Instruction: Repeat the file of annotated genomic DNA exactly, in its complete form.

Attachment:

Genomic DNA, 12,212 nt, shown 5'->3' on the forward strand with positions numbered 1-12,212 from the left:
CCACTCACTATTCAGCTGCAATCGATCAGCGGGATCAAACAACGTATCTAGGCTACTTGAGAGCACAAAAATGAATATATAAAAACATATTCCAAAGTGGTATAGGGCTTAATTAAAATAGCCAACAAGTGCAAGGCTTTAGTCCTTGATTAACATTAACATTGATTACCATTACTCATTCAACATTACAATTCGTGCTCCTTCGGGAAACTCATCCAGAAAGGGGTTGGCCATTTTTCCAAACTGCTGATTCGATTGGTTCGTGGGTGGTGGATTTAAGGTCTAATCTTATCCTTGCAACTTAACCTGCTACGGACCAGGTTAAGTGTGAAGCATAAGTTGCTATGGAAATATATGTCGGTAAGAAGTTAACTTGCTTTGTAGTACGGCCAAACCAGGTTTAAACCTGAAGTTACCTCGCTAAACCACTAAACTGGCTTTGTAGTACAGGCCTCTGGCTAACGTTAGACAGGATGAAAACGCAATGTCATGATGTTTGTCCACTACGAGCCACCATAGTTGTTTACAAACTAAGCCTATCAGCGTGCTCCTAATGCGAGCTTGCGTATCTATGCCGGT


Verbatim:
Genomic DNA, 12,212 nt, shown 5'->3' on the forward strand with positions numbered 1-12,212 from the left:
CCACTCACTATTCAGCTGCAATCGATCAGCGGGATCAAACAACGTATCTAGGCTACTTGAGAGCACAAAAATGAATATATAAAAACATATTCCAAAGTGGTATAGGGCTTAATTAAAATAGCCAACAAGTGCAAGGCTTTAGTCCTTGATTAACATTAACATTGATTACCATTACTCATTCAACATTACAATTCGTGCTCCTTCGGGAAACTCATCCAGAAAGGGGTTGGCCATTTTTCCAAACTGCTGATTCGATTGGTTCGTGGGTGGTGGATTTAAGGTCTAATCTTATCCTTGCAACTTAACCTGCTACGGACCAGGTTAAGTGTGAAGCATAAGTTGCTATGGAAATATATGTCGGTAAGAAGTTAACTTGCTTTGTAGTACGGCCAAACCAGGTTTAAACCTGAAGTTACCTCGCTAAACCACTAAACTGGCTTTGTAGTACAGGCCTCTGGCTAACGTTAGACAGGATGAAAACGCAATGTCATGATGTTTGTCCACTACGAGCCACCATAGTTGTTTACAAACTAAGCCTATCAGCGTGCTCCTAATGCGAGCTTGCGTATCTATGCCGGT